Hoop net regulations
  • Baited hoop nets may be used to take spiny lobsters and all species of crabs.
  • California sport fishing license with ocean enhancement required if 16 years old or over unless fishing from a pier.
  • Not more than five baited hoop nets may be fished by a person to take spiny lobster and crab, not to exceed a total of 10-baited hoop nets from any vessel. Limit on piers is two nets per angler.
  • Open season for spiny lobsters is from the Saturday preceding the first Wednesday in October through the first Wednesday after the 15th of March.
  • Limit is seven lobsters.
  • Carry a lobster gauge (available at dive shops) to check length.
  • Minimum size is three and one-fourth inches measured in a straight line on the mid-line of the back from the rear edge of the eye socket to the rear edge of the body shell.
  • All lobsters must be measured and any undersize lobster released into the water immediately after they are brought to the surface.
  • All fin fish by catch except herring, Pacific staghorn sculpin, shiner surfperch, surf smelt, topsmelt and anchovies must be released. You can also keep shrimp and squid in addition to crabs and lobsters.
  • Check DFG regulations at www.dfg.ca.gov/mrd/index_regs.html for details and changes.

Morton gets most of his lobsters in shallow water — from 10 to 30 feet deep. He uses a powerful Hummingbird 405SX fish finder mounted to his kayak to chart the bottom structure. Morton looks for patches of eelgrass near rocks where lobsters can hide during daylight hours. He sets five nets, leaves them for about 20 minutes, then hauls them up to check for lobster.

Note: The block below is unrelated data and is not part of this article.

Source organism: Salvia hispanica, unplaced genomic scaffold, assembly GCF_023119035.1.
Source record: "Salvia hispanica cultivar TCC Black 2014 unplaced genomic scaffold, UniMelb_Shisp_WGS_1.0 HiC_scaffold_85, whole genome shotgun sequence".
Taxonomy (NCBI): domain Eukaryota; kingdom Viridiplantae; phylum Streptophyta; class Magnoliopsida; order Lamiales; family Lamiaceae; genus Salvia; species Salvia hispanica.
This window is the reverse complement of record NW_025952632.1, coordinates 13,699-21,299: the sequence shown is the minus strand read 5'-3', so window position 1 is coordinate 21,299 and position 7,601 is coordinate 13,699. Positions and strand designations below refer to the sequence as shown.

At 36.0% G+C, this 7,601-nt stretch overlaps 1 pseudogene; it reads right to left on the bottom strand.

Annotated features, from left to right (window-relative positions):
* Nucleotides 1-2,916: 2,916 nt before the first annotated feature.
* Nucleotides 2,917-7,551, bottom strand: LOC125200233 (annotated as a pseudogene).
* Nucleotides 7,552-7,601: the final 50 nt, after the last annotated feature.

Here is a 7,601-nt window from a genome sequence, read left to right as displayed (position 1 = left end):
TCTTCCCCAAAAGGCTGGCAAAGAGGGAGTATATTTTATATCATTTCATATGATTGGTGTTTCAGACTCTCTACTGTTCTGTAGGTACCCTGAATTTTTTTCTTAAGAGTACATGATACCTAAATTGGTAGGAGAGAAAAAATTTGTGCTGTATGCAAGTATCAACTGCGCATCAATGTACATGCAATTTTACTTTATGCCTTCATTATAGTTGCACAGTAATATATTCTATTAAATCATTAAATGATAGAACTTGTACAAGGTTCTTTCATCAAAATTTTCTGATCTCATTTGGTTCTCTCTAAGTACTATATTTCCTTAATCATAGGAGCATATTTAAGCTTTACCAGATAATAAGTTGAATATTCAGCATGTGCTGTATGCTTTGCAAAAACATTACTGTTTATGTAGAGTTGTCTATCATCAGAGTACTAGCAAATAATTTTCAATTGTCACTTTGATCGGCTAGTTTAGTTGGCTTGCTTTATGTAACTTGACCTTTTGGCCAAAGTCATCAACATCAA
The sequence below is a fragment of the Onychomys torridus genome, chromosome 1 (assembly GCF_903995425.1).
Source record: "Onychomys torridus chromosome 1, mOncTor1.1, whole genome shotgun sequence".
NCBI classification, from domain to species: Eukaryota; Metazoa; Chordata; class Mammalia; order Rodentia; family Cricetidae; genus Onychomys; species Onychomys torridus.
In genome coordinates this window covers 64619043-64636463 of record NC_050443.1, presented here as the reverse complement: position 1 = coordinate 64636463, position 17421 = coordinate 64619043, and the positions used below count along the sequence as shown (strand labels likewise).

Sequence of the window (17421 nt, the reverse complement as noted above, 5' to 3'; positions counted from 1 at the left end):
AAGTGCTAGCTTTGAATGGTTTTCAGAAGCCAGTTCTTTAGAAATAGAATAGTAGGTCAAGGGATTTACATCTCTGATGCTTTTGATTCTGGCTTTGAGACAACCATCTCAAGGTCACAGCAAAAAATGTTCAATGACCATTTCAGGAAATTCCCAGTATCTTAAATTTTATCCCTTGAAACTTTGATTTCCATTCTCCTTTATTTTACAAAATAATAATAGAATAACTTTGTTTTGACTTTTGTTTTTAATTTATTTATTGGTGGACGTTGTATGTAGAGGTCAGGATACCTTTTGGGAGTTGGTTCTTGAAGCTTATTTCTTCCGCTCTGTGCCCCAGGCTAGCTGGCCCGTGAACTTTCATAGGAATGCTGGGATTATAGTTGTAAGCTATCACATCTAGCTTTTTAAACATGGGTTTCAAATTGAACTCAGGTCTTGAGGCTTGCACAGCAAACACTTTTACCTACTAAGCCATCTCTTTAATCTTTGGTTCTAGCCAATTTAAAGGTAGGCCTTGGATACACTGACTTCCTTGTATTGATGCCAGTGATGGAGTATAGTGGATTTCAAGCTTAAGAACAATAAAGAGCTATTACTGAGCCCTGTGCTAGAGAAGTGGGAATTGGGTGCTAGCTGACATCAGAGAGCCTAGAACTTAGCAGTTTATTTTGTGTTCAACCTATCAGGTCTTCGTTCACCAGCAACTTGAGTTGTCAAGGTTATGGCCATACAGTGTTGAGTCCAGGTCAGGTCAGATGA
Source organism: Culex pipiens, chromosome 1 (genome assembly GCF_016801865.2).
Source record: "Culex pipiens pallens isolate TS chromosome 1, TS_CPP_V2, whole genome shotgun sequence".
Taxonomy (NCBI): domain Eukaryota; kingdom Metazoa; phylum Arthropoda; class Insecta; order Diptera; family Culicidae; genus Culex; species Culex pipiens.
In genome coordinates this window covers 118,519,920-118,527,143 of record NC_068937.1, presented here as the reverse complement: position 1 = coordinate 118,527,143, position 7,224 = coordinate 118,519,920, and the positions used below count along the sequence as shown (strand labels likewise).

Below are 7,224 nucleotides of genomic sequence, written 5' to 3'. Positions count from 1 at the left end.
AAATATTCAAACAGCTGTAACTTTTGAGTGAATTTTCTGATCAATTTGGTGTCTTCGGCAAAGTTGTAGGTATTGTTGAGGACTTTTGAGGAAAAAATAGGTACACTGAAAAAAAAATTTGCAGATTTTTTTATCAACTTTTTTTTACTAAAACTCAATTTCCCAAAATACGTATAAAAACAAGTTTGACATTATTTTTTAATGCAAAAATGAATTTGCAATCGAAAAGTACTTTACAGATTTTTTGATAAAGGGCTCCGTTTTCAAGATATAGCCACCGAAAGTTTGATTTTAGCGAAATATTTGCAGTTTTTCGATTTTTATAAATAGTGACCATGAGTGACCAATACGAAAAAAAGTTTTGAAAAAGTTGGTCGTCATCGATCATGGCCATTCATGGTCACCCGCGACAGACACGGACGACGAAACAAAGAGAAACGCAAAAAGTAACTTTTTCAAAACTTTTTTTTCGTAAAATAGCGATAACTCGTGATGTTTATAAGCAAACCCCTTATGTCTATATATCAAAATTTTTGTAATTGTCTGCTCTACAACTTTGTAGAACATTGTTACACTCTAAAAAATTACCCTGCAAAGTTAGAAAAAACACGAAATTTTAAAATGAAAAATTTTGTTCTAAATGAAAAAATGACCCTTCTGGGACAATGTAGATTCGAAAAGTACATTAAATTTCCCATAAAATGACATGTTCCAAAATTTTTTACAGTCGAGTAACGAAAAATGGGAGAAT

This takes some effort, and by the end of the night he's had a good workout — and often several legal lobsters from 1.25 to two pounds. His biggest of the season was a five-pound bug. Morton carries a metal gauge to check the lobsters for the minimum 3.25-inch carapace length.

Morton wears gloves like those used when cleaning fish to help protect his hands. Spiny lobsters are just that — they have two sharp spines above the eyes and a series of spines on a ridge below the tail. He suggests grabbing lobsters from the tail going forward to avoid these spines that point toward the head. Wearing gloves also helps avoid rope burns when pulling in nets.

Timing the "crawl" when lobsters start moving is key to success according to Morton. He likes to set his nets just before dusk. "Like a fish bite, all of a sudden it's active."

This night Cook scored four legal lobsters. He likes to barbeque the tails.

Don't forget the melted butter.

If you go …

Spiny lobsters inhabit coastal waters off Ventura, Los Angeles and San Diego counties. The season is open until March 16, 2005.

Information about kayak fishing is at www.kayaksportfishing.com.

For hoop nets and tips on using them check www.promarnets.com. The Promar nets come with line, floats and 100 feet of line and cost about $25 to $30 depending on size. They are available at many tackle shops including Malibu Fish N' Tackle in Thousand Oaks, Taylor Tackle in Canoga Park and Bob Sands Fishing Tackle in Van Nuys.

You will want to bring a lobster gauge, waterproof floodlight, headlamp and gloves. For safety wear a PFD, carry a marine band VHF transceiver, display navigation lights and tell someone where you are going and when you will be back.

Bill Becher can be reached at billbecher@yahoo.com.